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Discovering Ecotourism

Ecotourism is about doing more than simply enjoying your surroundings; it’s about understanding them while making sure that your travel doesn’t affect them negatively. As an ecotourist, you enrich your mind, spirit, and the local economy without harming the local ecosystem. More than anything, ecotourism is traveling with care and awareness.

Defining ecotourism

There’s a lot of confusion, even in the travel industry, about what ecotourism is. The International Ecotourism Society (TIES) says that ecotourism is “Responsible travel to natural areas that conserves the environment and sustains the well-being of the local people.” TIES believes that ecotourism should

  • Minimize impact

  • Build cultural and environmental awareness and respect

  • Provide positive experiences for both visitors and hosts

  • Provide direct financial benefits for conservation

  • Provide financial benefits and empowerment for local people

  • Raise sensitivity to a host country’s political, environmental, and social climates

  • Support international human rights and labor agreements

Local communities see ecotourism as a way to bring in travelers who are willing to pay a bit extra if they know that their money goes toward saving endangered species or conserving their natural ecosystems.

Hitting the ecotourism hotspots

Internationally, a growing number of regions are becoming popular ecotourism destinations. Some of the most popular locations with an increasing number of ecotourism attractions and services include:

  • Africa: Kenya and Swaziland have become two of the most popular hotspots. Their national parks, deserts, and forests, as well as rich wildlife and traditional culture (such as the Kenyan Masai tribe), make them extremely popular places to visit but also put huge pressure on the tourism industry to make sure that the recent marked increase in tourism is managed sensitively.

  • Caribbean and Central America: Some of the fastest-growing ecotourism spots in the world are beach and rainforest areas found in small countries like the Dominican Republic, Belize, and Costa Rica. Costa Rica has become one the most popular ecotourism destinations in the Americas thanks to government support for tourism and the country’s unmatched variety of rainforests, volcanoes, mountain ranges, and beaches.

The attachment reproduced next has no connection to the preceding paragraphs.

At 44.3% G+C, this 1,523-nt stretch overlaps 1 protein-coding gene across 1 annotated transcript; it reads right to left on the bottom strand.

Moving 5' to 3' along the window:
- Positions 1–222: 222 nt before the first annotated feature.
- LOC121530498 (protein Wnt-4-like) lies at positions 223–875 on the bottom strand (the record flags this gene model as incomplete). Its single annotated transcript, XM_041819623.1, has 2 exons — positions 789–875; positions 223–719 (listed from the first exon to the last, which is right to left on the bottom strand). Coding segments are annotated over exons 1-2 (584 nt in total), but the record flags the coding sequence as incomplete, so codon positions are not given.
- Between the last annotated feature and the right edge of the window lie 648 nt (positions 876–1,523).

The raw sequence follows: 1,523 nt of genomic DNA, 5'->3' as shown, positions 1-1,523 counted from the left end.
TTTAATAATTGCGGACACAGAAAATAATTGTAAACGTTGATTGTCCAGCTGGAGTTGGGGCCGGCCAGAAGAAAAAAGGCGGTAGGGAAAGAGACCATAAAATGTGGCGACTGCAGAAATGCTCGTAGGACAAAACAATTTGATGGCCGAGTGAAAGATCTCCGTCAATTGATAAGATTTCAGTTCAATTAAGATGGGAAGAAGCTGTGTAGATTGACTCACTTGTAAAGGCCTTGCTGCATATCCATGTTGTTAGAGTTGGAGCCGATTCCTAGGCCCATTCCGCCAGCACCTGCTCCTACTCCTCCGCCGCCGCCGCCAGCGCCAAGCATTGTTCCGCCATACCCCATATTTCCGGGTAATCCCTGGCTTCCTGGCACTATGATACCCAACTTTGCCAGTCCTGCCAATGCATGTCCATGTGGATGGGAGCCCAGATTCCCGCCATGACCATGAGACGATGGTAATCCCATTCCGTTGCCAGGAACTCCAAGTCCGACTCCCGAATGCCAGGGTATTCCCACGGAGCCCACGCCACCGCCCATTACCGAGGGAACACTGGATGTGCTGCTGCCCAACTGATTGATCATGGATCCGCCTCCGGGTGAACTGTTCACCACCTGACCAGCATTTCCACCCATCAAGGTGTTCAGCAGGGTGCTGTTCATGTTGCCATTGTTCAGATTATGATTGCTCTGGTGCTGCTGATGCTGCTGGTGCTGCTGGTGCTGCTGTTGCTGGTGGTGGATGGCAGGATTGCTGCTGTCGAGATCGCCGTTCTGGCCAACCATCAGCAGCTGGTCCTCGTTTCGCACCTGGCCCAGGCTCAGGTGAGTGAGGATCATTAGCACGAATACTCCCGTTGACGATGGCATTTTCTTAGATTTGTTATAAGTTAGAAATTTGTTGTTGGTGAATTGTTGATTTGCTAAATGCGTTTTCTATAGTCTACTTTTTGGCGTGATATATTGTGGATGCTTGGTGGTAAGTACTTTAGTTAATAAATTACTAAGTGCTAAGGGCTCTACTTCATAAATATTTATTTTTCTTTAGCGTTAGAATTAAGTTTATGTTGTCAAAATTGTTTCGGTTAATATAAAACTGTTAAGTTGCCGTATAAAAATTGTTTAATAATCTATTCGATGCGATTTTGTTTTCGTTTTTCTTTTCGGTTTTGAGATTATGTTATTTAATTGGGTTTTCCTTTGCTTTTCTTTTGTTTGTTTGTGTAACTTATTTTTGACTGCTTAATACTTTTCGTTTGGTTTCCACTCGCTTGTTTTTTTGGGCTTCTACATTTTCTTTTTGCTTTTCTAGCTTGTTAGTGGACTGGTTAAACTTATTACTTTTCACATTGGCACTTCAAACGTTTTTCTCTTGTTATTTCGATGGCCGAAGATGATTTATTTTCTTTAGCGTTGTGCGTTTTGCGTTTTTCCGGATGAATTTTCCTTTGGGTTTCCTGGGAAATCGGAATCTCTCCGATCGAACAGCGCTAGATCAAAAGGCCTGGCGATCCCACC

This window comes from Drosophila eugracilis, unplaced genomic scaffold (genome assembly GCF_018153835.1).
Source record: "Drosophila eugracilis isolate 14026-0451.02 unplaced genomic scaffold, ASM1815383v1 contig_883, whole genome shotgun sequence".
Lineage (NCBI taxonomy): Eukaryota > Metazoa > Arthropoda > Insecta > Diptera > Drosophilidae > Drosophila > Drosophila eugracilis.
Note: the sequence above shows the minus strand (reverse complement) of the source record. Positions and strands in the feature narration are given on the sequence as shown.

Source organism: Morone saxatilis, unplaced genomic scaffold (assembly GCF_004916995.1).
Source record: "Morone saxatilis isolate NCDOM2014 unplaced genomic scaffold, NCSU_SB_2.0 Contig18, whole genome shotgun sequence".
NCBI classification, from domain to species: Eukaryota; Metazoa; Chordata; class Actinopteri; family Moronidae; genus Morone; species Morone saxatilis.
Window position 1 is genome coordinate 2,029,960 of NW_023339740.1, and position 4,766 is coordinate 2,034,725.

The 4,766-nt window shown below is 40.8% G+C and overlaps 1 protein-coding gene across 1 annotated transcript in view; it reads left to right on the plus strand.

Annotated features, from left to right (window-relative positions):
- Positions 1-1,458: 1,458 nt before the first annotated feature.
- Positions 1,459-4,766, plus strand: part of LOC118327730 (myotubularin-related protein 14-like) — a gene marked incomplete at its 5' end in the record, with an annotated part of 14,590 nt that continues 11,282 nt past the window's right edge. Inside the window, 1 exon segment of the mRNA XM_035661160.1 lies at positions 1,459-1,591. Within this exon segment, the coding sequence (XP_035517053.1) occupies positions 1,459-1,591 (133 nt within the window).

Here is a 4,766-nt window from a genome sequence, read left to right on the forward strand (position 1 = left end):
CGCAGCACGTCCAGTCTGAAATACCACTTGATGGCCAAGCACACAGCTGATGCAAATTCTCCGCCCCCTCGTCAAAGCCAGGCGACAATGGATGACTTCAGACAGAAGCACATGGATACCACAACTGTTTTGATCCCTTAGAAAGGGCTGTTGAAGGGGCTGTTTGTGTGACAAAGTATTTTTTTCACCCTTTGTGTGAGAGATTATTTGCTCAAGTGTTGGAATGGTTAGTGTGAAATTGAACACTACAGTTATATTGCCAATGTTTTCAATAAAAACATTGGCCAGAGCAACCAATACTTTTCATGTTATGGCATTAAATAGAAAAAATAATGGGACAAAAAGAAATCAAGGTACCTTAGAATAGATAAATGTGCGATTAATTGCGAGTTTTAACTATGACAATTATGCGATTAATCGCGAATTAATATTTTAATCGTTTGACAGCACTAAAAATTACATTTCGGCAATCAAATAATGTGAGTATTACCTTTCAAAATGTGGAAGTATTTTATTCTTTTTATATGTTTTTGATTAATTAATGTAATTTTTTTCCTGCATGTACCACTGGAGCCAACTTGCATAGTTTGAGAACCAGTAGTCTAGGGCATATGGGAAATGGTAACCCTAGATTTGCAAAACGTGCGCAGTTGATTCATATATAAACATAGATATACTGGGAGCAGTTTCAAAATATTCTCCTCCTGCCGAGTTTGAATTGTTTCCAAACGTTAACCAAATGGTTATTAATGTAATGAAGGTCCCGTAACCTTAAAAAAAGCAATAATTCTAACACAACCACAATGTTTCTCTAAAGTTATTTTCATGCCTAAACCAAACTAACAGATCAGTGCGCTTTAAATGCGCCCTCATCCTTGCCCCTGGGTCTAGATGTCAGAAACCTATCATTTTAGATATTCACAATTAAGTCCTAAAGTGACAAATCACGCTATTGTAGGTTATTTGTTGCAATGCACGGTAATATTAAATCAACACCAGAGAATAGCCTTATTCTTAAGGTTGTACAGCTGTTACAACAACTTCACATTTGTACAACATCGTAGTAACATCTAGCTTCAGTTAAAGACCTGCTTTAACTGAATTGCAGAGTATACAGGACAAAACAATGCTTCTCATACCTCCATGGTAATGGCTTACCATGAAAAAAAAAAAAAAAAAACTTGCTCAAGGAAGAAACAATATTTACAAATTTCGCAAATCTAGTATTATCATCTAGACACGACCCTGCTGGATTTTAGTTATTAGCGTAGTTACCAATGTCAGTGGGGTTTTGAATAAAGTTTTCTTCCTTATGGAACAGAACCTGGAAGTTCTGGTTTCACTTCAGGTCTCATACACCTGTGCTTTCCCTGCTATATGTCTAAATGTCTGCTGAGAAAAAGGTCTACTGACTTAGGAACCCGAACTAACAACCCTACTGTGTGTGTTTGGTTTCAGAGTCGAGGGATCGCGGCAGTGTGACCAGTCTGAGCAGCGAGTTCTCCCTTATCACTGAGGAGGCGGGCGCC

• Europe: Although museums and historical sites immediately come to mind, European countries offer plenty of ecotourism options, too. Cycling and hiking holidays are especially popular.

  • North America: The beautiful, extensive, but increasingly overcrowded national parks continue to attract visitors to North America, with Alaska and Canada growing in popularity. Heading to some of the slightly less popular but equally stunning parks spreads out the impact more equally.

  • South America: Brazil, Ecuador, and Peru are high on ecotourism lists, especially the Amazon region in Brazil, the snow-capped volcanic mountains and indigenous populations in Ecuador, and the Andes in Peru.

  • Southeast Asia: Indonesia and Thailand are the most popular destinations in this region, with their rainforests and mountain ranges contrasting with stunning beaches. An increasing number of ecotourists also are visiting countries such as Cambodia, Laos, and Nepal — although garbage on the popular route toward Mount Everest has been a problem in Nepal.

An increasing number of guidebooks highlight the attractions of these natural parts of the world. You also can type ecotourism into your favorite Internet search engine to find plenty of ecotourism options.

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